Synthesis Brief: Global Perspectives on Teacher Leadership for Whole Child Education
The emergence of the COVID pandemic has been (and continues to be) a true disruption, and the education system. It has been a sort of "stress test" for our socio-cultural life, highlighting and in many cases exacerbating systemic inequalities in wealth, privilege, and power. Yet educators, faced with their bedrock commitment to their students, have in many cases done more than tread water during the COVID event.
Many teachers have implemented innovations in their pedagogical repertoires, in their use of technology, in outreach to their student’s communities, in introducing interdisciplinary curriculum, and in increasing support and collaboration with each other. Parents and others in the community have had to pitch in and help their children cope and continue to thrive, and as a result, many have had a glimpse of how education might be and continue to be different, even as the masks and other COVID precautions slowly relax, at last. The STEMTLnet Theme of the Month for March 2022 focused on lessons from this historical moment, and their implications for a true turn towards the kinds of teacher and student agency which are essential to an educational process that does not merely 'train' students (Leadbeater, 2022). Together with this, we are seeing an increasing interest in "whole child" learning:
The pandemic — coupled with a growing awareness of the emerging science of learning and development — has created a much clearer focus on the need for a “whole child” approach to education. Whole child education refers to educators attending to students’ academic, social, and emotional development in learner-centered and culturally relevant ways that encompass their families and communities. When educators meet these goals, schools benefit from partnerships with a wide range of community organizations and local agencies — from food banks to local businesses to health and social service agencies (Berry et al. 2021, pg 7).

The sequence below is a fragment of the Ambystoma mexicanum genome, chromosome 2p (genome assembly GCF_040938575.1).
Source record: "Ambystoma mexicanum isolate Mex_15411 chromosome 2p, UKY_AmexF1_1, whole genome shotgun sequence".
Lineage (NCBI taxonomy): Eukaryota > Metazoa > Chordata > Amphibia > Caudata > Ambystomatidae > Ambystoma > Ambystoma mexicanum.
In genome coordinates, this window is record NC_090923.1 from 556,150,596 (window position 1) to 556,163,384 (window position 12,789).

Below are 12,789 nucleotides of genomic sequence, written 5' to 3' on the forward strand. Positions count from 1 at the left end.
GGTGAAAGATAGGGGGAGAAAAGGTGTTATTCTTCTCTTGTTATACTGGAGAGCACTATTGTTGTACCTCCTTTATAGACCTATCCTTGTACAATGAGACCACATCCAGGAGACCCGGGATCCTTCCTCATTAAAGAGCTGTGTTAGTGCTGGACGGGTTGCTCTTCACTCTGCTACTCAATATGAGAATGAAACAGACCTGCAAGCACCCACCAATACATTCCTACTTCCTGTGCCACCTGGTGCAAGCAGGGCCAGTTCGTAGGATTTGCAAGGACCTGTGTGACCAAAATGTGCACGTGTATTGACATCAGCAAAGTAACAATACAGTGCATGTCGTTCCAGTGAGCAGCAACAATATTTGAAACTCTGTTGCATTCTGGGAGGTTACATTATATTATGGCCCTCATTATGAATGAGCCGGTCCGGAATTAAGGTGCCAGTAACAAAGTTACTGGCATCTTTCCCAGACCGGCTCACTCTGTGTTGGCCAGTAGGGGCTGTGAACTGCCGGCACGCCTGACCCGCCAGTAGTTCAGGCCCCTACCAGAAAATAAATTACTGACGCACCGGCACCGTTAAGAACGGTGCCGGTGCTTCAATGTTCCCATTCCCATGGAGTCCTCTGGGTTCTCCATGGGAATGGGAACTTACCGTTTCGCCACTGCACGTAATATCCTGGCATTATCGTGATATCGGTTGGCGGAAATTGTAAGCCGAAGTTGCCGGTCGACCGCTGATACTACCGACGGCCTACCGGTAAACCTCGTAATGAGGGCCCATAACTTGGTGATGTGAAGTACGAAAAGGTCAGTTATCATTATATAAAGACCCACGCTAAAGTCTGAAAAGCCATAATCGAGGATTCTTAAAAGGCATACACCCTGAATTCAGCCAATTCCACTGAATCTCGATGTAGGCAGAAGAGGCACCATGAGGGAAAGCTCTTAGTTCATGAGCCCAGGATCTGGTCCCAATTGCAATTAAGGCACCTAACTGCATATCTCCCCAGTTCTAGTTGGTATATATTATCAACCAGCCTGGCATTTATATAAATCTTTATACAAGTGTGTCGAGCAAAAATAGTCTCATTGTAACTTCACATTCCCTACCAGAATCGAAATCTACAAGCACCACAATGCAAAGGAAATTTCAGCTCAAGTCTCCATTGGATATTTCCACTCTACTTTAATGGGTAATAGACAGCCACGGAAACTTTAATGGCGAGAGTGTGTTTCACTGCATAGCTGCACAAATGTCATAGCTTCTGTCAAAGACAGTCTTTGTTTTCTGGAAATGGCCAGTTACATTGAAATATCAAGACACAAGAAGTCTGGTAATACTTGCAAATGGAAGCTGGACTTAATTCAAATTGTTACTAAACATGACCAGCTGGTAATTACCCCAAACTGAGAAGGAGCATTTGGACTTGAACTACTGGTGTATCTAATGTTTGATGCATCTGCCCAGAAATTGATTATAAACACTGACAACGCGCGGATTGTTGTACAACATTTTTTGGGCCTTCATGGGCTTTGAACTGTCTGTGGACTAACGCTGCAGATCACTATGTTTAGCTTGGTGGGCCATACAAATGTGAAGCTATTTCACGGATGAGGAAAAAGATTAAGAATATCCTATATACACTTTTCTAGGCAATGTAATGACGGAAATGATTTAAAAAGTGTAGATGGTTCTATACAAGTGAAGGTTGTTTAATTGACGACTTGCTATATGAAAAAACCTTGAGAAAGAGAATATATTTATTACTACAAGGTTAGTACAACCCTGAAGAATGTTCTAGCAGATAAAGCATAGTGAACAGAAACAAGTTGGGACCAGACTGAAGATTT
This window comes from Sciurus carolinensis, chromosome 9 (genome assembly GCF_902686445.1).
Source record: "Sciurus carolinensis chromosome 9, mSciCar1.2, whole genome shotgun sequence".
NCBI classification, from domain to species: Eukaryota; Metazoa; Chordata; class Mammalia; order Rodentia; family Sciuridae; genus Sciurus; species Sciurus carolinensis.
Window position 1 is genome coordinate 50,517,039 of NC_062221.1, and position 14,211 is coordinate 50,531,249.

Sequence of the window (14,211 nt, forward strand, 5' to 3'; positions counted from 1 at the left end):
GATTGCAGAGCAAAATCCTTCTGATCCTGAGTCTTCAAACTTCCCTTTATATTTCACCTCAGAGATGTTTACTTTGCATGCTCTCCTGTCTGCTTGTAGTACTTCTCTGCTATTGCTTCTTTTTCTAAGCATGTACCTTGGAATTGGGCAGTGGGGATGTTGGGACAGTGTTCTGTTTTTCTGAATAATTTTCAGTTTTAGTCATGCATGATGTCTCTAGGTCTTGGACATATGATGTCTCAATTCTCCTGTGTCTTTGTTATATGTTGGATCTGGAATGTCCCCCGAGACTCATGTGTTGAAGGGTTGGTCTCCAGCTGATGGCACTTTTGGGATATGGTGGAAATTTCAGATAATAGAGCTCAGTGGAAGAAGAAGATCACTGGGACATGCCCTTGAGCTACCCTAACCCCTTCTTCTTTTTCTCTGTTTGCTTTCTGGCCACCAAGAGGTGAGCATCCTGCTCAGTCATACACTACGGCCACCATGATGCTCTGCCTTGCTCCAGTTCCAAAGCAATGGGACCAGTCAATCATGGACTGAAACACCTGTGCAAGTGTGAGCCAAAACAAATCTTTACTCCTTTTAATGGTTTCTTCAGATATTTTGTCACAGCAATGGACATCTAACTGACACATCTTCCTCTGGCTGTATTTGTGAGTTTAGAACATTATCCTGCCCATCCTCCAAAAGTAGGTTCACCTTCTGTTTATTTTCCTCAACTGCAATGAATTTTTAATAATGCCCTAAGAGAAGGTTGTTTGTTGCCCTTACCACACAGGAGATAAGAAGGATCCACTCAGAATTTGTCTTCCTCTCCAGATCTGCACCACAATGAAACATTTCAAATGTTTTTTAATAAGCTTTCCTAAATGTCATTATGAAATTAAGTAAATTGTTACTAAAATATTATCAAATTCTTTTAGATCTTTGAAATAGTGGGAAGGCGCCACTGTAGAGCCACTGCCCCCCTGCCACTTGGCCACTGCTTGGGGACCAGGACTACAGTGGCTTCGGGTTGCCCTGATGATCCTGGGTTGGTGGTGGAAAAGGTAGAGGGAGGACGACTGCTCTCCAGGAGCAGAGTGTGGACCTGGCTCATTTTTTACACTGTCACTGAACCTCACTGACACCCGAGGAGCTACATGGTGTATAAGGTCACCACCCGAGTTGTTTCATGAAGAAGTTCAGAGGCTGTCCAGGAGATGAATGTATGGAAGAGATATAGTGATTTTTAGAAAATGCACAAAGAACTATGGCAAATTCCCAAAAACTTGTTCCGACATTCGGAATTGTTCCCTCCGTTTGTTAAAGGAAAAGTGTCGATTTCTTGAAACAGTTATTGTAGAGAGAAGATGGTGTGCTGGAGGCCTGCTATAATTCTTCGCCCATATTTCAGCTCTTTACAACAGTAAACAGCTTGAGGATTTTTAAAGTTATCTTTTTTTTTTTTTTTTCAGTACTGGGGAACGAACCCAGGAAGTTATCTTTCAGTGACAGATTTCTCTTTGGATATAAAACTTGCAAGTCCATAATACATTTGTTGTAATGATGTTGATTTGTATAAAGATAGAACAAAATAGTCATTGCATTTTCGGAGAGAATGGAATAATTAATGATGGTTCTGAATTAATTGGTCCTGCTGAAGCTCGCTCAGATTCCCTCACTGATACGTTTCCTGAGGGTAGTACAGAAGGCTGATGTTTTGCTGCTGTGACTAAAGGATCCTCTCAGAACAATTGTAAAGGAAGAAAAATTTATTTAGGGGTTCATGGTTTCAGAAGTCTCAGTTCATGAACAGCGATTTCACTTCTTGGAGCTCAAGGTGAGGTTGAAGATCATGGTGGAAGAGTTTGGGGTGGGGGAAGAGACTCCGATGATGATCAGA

Our expert panel included Barnett Berry, Professor at the University of South Carolina and Senior Director for Policy Innovation; Anthony Mackay, CEO and Board Chair of the Washington DC-based National Center for Education and the Economy; Chanda Jefferson, Science Department Chair at the Fairfield Central High School in Winnsboro, South Carolina, and the Albert Einstein Distinguished Educator Fellow in the House of Representatives this year; and Janet English, a PAEMST-recognized teacher who moved to Finland to learn what Finnish teachers are doing and returned to adapt the lessons learned for American schools.
Collaboration during COVID
While the pandemic isolated teachers from physically being in touch with each other it also created an urgency to collaborate, to figure out new models to teach virtually or in hybrid form, to explore technological solutions with each other, and to learn about new ways to engage students at a distance. The distance also caused teachers to become more connected with students’ families, to partner with them to maintain student involvement and engagement. Potentially, this is one positive outcome of COVID As Anthony Mackay said,” You could have been forgiven for thinking that during the pandemic, the focus would've been back on the individual teacher in the sense that they had to draw upon their own resources in order to connect online. But many teachers actually were inspired to share ideas and resources, and work together.